‘We’re in a housing recession right now,’ expert says

A devastating combination of conditions – high interest rates, high construction costs, and low supply – has affected the housing market this year.

“We believe we’re in trouble right now,” Jerry Howard, CEO of the National Association of Home Builders, told Yahoo Finance Live (video above), saying he’s “particularly concerned about the first-time homebuyers. .”

The share of first-time home buyers fell to 26% from 34% a year ago, according to the National Association of Realtors, while the age of first-time buyers rose to 36 from 33.

“In the first home buyer market, it’s also true that construction costs are still about 10% higher than inflation,” Howard said. “So the cost of construction, the cost of wages, it’s all in play.”

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Building materials that go into home construction, including lumber, steel and precast concrete, increased by 19% year-over-year in April; and prices of other materials such as asphalt and water pipes will jump 30% in 2022.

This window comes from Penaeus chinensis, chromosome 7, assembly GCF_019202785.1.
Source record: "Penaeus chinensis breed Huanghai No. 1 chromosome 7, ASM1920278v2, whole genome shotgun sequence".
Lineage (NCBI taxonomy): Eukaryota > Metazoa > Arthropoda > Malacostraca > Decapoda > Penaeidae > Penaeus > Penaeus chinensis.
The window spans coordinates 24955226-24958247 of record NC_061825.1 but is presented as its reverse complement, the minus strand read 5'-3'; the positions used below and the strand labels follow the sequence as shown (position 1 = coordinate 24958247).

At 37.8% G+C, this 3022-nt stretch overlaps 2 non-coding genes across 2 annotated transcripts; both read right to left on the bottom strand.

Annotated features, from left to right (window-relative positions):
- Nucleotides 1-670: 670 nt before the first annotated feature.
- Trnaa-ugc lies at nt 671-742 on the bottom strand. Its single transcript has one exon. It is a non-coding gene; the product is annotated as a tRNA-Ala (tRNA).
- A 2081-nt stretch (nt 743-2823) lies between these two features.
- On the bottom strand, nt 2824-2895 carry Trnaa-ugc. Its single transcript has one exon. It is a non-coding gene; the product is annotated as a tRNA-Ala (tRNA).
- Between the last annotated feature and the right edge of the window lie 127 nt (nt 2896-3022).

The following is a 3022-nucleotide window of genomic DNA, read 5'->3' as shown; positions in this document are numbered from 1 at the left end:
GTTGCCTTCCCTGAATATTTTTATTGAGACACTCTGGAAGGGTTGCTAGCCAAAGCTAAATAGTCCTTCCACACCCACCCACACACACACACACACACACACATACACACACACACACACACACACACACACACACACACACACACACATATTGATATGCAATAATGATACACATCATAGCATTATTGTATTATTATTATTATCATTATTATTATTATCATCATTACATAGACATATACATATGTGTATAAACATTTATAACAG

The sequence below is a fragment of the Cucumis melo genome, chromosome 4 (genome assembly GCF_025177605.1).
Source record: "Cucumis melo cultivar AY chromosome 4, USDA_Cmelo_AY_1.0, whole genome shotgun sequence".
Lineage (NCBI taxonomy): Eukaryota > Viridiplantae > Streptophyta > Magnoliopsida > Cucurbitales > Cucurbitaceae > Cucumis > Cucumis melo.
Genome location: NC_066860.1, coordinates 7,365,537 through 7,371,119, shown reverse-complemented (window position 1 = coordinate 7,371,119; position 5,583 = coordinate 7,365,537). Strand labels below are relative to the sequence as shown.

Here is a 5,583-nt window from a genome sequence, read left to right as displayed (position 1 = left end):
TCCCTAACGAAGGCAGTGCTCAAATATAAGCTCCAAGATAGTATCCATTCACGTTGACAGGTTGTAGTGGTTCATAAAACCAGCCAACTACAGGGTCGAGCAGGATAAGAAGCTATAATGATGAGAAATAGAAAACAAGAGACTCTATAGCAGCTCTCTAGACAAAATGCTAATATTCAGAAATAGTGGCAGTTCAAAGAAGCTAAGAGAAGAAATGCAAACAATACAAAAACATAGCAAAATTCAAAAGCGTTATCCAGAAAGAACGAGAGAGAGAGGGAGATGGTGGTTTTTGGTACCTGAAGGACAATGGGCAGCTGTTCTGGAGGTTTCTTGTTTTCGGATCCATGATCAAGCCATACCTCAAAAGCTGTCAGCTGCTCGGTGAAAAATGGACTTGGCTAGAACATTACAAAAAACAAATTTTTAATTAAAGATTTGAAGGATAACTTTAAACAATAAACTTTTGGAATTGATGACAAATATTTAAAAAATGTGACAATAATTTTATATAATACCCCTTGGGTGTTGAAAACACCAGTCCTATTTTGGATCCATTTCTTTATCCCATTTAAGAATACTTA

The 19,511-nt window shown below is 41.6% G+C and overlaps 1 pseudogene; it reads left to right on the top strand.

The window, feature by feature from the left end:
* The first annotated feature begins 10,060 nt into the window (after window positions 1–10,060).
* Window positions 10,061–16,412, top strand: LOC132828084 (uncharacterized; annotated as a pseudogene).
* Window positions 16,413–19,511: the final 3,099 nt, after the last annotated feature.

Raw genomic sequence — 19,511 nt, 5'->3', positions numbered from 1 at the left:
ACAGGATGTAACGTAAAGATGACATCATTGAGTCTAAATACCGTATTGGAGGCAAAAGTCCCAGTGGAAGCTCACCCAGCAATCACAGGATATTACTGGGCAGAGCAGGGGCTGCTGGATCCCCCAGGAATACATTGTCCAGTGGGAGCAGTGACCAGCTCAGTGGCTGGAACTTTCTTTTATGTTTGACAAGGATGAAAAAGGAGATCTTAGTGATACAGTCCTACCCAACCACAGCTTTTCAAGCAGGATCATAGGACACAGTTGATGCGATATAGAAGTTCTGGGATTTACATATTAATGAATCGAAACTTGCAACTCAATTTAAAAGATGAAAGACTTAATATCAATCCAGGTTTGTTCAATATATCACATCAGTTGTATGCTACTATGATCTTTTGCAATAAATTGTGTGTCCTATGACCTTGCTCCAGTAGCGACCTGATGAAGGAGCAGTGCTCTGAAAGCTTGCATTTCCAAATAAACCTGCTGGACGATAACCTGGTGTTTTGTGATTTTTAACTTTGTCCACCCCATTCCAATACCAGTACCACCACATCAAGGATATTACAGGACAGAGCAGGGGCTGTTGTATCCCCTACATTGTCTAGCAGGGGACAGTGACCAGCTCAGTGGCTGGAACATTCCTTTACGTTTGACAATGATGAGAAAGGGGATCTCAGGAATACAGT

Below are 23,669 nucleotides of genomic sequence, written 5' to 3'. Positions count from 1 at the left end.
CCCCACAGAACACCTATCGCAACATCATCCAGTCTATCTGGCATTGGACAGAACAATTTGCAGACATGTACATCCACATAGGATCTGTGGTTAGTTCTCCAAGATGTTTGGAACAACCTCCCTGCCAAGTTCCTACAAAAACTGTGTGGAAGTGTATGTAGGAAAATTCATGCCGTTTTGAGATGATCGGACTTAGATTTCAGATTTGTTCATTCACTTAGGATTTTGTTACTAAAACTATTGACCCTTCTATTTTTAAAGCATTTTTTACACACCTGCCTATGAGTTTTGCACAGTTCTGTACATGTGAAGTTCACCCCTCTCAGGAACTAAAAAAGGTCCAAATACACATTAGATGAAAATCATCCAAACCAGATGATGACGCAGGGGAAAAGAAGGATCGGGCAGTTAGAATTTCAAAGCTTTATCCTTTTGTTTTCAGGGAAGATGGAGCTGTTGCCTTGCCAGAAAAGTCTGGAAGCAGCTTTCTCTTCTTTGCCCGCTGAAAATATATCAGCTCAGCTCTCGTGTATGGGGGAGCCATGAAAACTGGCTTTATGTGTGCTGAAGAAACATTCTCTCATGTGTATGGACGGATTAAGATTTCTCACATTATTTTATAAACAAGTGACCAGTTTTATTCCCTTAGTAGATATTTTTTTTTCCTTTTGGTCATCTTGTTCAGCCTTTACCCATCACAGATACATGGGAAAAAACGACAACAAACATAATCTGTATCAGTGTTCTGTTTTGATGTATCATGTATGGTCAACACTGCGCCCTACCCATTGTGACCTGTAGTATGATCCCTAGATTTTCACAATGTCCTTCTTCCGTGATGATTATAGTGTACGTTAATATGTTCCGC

‘Different from 2008’

Although home sales fell for the 10th month in a row last month, Howard said there is a difference between today’s housing market slowdown and what happened in 2008.

“The big difference is that in 2008 we had a lot of things,” Howard said. “Here, we don’t have many things. To be honest, we are lacking.”

For example, existing homes that were not sold were listed for 3.3 months longer than those that were sold, according to the National Association of Realtors. A 6-month supply is considered a sufficient market.

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“I don’t think people should panic right now,” Howard said of today’s decline compared to the stock market crash of 2008. “And that will limit how low prices can fall.”

A sign advertising a home for sale at a reduced price is displayed in Pacifica, California in 2008.

A sign advertising a home for sale at a reduced price is displayed in Pacifica, California in 2008.

Restoring the market

Howard believes the market will begin to recover in early 2024 if the Federal Reserve lowers its short-term interest rates and global gridlock eases.

“I think what’s going to drive that change is going to be lower interest rates,” Howard said. “And I think we’re going to eventually redo our products, which will help us lower the construction costs.”

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Aside from economic and infrastructure policies, Howard also said that changes in government policy could also help to end homelessness going forward.

“I also think policymakers are starting to realize that many of the policies we have at the local, state, and federal levels are increasing the cost of housing,” Howard said. “And I think they’re finally going to do something about it.”

Rebecca is a reporter for Yahoo Finance.

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